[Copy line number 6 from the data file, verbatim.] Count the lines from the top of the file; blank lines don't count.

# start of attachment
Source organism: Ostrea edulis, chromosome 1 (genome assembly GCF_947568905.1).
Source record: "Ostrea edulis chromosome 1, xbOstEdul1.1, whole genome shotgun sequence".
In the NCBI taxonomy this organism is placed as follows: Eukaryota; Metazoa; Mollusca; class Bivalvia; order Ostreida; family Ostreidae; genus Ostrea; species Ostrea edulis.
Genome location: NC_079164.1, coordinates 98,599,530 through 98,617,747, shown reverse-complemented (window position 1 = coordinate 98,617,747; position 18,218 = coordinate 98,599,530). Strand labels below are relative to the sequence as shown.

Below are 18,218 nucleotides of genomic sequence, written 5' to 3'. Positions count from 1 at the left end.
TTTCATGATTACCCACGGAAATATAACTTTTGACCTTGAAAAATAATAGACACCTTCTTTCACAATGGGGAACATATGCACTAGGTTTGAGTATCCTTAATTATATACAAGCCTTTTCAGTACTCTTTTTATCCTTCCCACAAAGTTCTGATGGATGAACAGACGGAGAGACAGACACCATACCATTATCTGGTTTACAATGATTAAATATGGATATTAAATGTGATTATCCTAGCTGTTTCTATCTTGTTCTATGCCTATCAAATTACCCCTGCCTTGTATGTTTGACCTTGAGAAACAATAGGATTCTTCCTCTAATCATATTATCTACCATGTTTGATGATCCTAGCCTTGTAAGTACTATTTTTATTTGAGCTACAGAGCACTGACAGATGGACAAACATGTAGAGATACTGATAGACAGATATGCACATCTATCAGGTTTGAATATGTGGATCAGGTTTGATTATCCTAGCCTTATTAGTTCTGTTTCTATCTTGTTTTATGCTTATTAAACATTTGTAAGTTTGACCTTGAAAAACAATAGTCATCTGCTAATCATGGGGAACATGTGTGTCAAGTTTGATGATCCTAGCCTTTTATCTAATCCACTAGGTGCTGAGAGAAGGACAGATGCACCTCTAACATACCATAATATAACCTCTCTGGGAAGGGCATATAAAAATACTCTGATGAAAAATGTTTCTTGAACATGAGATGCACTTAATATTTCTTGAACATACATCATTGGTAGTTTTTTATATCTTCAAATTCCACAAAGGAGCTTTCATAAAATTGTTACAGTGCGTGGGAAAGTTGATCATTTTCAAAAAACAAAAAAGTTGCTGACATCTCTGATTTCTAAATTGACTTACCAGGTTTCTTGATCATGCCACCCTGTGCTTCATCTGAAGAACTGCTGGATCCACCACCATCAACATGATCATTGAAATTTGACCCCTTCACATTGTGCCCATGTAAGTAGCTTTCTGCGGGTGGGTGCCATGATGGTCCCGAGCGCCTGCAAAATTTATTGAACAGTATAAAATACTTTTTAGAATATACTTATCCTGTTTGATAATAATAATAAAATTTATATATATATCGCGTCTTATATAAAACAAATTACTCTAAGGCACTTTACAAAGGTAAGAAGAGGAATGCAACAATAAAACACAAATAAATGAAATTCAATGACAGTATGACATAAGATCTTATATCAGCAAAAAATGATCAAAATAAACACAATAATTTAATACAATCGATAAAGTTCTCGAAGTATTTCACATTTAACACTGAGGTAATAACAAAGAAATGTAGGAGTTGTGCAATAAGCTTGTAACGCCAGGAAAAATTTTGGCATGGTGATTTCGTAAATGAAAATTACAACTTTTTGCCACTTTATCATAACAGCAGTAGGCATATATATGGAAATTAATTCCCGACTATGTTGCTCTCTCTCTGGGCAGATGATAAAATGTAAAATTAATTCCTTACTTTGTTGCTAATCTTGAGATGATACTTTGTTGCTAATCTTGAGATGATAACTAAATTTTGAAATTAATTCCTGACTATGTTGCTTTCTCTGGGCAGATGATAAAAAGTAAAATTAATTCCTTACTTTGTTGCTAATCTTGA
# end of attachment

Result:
TTTCATGATTACCCACGGAAATATAACTTTTGACCTTGAAAAATAATAGACACCTTCTTTCACAATGGGGAACATATGCACTAGGTTTGAGTATCCTTAATTATATACAAGCCTTTTCAGTACTCTTTTTATCCTTCCCACAAAGTTCTGATGGATGAACAGACGGAGAGACAGACACCATACCATTATCTGGTTTACAATGATTAAATATGGATATTAAATGTGATTATCCTAGCTGTTTCTATCTTGTTCTATGCCTATCAAATTACCCCTGCCTTGTATGTTTGACCTTGAGAAACAATAGGATTCTTCCTCTAATCATATTATCTACCATGTTTGATGATCCTAGCCTTGTAAGTACTATTTTTATTTGAGCTACAGAGCACTGACAGATGGACAAACATGTAGAGATACTGATAGACAGATATGCACATCTATCAGGTTTGAATATGTGGATCAGGTTTGATTATCCTAGCCTTATTAGTTCTGTTTCTATCTTGTTTTATGCTTATTAAACATTTGTAAGTTTGACCTTGAAAAACAATAGTCATCTGCTAATCATGGGGAACATGTGTGTCAAGTTTGATGATCCTAGCCTTTTATCTAATCCACTAGGTGCTGAGAGAAGGACAGATGCACCTCTAACATACCATAATATAACCTCTCTGGGAAGGGCATATAAAAATACTCTGATGAAAAATGTTTCTTGAACATGAGATGCACTTAATATTTCTTGAACATACATCATTGGTAGTTTTTTATATCTTCAAATTCCACAAAGGAGCTTTCATAAAATTGTTACAGTGCGTGGGAAAGTTGATCATTTTCAAAAAACAAAAAAGTTGCTGACATCTCTGATTTCTAAATTGACTTACCAGGTTTCTTGATCATGCCACCCTGTGCTTCATCTGAAGAACTGCTGGATCCACCACCATCAACATGATCATTGAAATTTGACCCCTTCACATTGTGCCCATGTAAGTAGCTTTCTGCGGGTGGGTGCCATGATGGTCCCGAGCGCCTGCAAAATTTATTGAACAGTATAAAATACTTTTTAGAATATACTTATCCTGTTTGATAATAATAATAAAATTTATATATATATCGCGTCTTATATAAAACAAATTACTCTAAGGCACTTTACAAAGGTAAGAAGAGGAATGCAACAATAAAACACAAATAAATGAAATTCAATGACAGTATGACATAAGATCTTATATCAGCAAAAAATGATCAAAATAAACACAATAATTTAATACAATCGATAAAGTTCTCGAAGTATTTCACATTTAACACTGAGGTAATAACAAAGAAATGTAGGAGTTGTGCAATAAGCTTGTAACGCCAGGAAAAATTTTGGCATGGTGATTTCGTAAATGAAAATTACAACTTTTTGCCACTTTATCATAACAGCAGTAGGCATATATATGGAAATTAATTCCCGACTATGTTGCTCTCTCTCTGGGCAGATGATAAAATGTAAAATTAATTCCTTACTTTGTTGCTAATCTTGAGATGATACTTTGTTGCTAATCTTGAGATGATAACTAAATTTTGAAATTAATTCCTGACTATGTTGCTTTCTCTGGGCAGATGATAAAAAGTAAAATTAATTCCTTACTTTGTTGCTAATCTTGA